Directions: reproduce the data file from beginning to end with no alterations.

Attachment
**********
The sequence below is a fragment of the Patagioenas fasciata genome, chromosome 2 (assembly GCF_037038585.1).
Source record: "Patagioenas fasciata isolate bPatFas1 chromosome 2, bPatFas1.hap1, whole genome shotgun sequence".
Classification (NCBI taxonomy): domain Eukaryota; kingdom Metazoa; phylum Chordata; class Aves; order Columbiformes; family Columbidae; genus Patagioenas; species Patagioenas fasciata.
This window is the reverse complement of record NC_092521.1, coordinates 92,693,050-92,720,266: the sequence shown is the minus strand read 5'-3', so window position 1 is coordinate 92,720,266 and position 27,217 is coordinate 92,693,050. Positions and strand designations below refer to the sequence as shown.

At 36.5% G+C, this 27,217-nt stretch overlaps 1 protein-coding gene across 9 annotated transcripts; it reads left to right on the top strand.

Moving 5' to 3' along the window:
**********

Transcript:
The sequence below is a fragment of the Patagioenas fasciata genome, chromosome 2 (assembly GCF_037038585.1).
Source record: "Patagioenas fasciata isolate bPatFas1 chromosome 2, bPatFas1.hap1, whole genome shotgun sequence".
Classification (NCBI taxonomy): domain Eukaryota; kingdom Metazoa; phylum Chordata; class Aves; order Columbiformes; family Columbidae; genus Patagioenas; species Patagioenas fasciata.
This window is the reverse complement of record NC_092521.1, coordinates 92,693,050-92,720,266: the sequence shown is the minus strand read 5'-3', so window position 1 is coordinate 92,720,266 and position 27,217 is coordinate 92,693,050. Positions and strand designations below refer to the sequence as shown.

At 36.5% G+C, this 27,217-nt stretch overlaps 1 protein-coding gene across 9 annotated transcripts; it reads left to right on the top strand.

Moving 5' to 3' along the window: